“There’s a huge amount of desert. The only real industries are cattle and tourism,” he said.

“I love the Kimberley, it’s a great place, we’re doing our best to bring a bit of economic development without any real impact.”

Buru signed a native title deal for Ungani with the Yawuru, Nyikina Mangala and Karajarri people in 2015, indicating a level of support in the local community.

Recent media reporting criticised Buru’s environmental impact in the Kimberley, particularly the use of seismic lines.

Seismic work is approved by the state government’s Department of Mines, Industry Regulation and Safety, and Business News understands the native flora and fauna recovers from the effect over time.

While Buru had previously undertaken fracking, Mr Streitberg said the company would now focus on conventional oil.

Aside from Buru, Bennett Resources is planning 20 wells across the Canning Basin, including through fracking, all of which are under environmental assessment.

Bennett is owned by Texas-based Black Mountain Metals.

Perth Basin

The biggest onshore development in the pipeline is the expansion of Waitsia in the Perth Basin, which was approved in February.

Beach Energy and Mitsui each hold 50 per cent of the project.

In a recent activities report, Beach told markets Waitsia would cost between $700 million and $800 million, with completion due in the second half of 2023.

Construction is scheduled to start mid-year.

A decision is expected around that time on Strike Energy and Warrego Energy’s West Erregulla project, likely between June and September.

Strike raised $85 million through April and May, while Warrego raised $33 million in October last year.

Strike chief executive Stuart Nicholls said the Perth Basin had promise.

“The Perth Basin is an excellent place to be ... there’s a lot of high-quality, low-cost conventional gas that’s been discovered and will be discovered in the coming years,” Mr Nicholls told Business News 

He said there had been difficulties for gas users securing supply, with demand expected to increase.

Delays and deferments of LNG projects, which are required to send some gas into the domestic market, have constrained supply, Mr Nicholls said, while Waitsia gas would effectively be exported through the North West Shelf Venture in a swap deal.

The new Northern Goldfields Interconnector pipeline and a potential Mid West pipeline for proposed magnetite projects were two examples of growing demand.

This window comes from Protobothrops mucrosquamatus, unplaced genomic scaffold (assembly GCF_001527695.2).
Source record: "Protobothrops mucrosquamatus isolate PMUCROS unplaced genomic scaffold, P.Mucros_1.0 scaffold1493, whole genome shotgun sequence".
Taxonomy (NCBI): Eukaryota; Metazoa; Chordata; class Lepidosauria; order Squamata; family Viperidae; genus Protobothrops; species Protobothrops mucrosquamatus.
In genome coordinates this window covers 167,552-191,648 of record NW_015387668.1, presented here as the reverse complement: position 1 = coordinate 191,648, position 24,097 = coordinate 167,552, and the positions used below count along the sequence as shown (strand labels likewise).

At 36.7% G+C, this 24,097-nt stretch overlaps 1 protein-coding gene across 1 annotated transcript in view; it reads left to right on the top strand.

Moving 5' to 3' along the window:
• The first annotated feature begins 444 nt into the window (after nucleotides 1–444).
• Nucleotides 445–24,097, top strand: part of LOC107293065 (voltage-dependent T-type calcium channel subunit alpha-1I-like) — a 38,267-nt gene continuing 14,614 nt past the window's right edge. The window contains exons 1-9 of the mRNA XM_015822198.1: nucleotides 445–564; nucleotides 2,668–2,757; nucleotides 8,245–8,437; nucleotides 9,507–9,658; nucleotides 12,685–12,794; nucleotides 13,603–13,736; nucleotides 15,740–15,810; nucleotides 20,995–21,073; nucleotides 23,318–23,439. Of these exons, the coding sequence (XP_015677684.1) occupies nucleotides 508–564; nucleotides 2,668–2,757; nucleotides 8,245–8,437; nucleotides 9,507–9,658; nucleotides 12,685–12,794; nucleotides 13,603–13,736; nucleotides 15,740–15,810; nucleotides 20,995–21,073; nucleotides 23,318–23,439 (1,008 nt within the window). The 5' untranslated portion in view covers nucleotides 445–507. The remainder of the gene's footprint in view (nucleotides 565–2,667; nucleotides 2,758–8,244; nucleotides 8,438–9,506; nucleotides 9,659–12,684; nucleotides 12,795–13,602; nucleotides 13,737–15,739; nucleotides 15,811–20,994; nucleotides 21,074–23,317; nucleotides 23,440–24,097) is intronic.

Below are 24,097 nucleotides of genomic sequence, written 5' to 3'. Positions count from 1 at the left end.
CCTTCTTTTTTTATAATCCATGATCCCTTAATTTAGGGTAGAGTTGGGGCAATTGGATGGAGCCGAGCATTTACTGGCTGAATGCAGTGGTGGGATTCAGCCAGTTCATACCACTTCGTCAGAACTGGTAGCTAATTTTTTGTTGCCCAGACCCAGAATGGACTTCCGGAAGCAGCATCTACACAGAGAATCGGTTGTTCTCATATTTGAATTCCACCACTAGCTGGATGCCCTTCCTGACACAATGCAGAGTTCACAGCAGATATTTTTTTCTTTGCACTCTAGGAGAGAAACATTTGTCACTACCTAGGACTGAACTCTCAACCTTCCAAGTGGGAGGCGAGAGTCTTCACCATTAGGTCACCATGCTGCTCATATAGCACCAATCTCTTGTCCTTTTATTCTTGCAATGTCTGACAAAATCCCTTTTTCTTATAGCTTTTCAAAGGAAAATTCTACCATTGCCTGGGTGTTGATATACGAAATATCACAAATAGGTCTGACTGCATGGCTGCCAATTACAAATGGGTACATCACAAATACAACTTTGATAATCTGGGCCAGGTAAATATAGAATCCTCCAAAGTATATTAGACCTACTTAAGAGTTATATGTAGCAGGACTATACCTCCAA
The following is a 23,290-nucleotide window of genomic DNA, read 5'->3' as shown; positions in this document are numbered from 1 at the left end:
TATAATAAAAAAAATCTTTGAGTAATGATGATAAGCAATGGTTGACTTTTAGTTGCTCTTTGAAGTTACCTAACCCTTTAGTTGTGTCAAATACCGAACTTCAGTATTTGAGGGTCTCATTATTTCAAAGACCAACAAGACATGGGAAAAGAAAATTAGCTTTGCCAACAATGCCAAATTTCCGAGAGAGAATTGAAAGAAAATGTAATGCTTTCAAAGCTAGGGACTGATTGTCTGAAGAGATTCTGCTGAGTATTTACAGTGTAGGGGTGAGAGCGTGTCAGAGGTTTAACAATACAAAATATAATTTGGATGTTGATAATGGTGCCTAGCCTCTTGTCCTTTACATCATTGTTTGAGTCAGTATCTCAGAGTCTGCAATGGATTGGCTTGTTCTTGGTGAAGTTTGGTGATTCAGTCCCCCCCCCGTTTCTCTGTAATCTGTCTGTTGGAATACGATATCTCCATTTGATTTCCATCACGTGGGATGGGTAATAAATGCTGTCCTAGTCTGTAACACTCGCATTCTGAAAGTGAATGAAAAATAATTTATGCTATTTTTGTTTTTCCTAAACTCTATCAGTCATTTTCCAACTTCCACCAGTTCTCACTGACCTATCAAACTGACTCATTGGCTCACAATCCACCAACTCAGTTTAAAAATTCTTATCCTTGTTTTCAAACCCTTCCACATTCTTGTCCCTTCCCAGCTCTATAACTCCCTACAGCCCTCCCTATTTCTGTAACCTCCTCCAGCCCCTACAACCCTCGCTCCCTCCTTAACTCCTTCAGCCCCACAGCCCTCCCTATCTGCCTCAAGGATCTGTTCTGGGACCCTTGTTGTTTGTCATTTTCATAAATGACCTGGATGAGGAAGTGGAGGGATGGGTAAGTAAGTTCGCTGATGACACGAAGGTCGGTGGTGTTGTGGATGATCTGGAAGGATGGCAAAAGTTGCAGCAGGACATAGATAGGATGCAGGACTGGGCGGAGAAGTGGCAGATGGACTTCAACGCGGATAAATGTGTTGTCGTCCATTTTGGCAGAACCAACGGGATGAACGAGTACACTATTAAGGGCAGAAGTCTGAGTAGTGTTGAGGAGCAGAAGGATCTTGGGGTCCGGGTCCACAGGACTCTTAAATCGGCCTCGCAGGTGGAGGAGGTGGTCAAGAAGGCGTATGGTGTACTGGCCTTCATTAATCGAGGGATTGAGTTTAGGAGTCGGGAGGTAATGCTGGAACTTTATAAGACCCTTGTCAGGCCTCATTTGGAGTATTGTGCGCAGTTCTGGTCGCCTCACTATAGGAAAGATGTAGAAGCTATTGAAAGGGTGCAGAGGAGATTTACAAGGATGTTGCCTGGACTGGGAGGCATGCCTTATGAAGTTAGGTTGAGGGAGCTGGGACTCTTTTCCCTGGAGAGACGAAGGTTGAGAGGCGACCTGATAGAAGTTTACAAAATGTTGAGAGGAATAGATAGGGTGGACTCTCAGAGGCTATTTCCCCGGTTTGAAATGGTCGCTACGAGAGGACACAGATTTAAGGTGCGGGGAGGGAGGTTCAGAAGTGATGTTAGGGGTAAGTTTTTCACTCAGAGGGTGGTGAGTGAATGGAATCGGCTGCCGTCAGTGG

“We’re seeing a lot of new customer demand being created,” Mr Nicholls said.

“Those with access to rigs will see a pretty busy period.”

Strike contracted the Ensign 970 rig in the middle of last year, when the market was softer, and will use it until at least the end of this year.

The rig was drilling at West Erregulla at the time of writing.

The $85 million raising, existing cash, and a debt facility with Macquarie, will help cover the costs.

Once a decision is made on a development at West Erregulla, Strike will be exploring the nearby South Erregulla prospect.

“Geological work has uncovered what we believe is a giant conventional gas fairway,” Mr Nicholls said.

Strike will also be developing Project Haber, a $2.2 billion urea plant that will use the company’s gas production for fertiliser manufacturing.

“Seeing the current speed at which the world is moving to a low-carbon future … it’s difficult to rest on your laurels,” Mr Nicholls said.

“It’s prudent as a chief executive of a gas company to be working on the demand side.”

He said Strike hoped to sanction Haber by the end of 2022.

Technip is undertaking early stage engineering work, while Strike told markets last week it had received significant expressions of interest for an offtake deal.

One of the state’s biggest resources businesses is also eyeing onshore developments.

Mineral Resources claims to be the largest acreage holder in the Perth Basin, with positions also in the Canning and a permit onshore in Carnarvon Basin.

The Chris Ellison-led business has promised at least two wells a year in 2022 and 2023, with possibly four in 2024 pending approval for two of those from partners in the Canning.

That would mean an investment of up to $15 million in Perth Basin and $5 million in the Canning.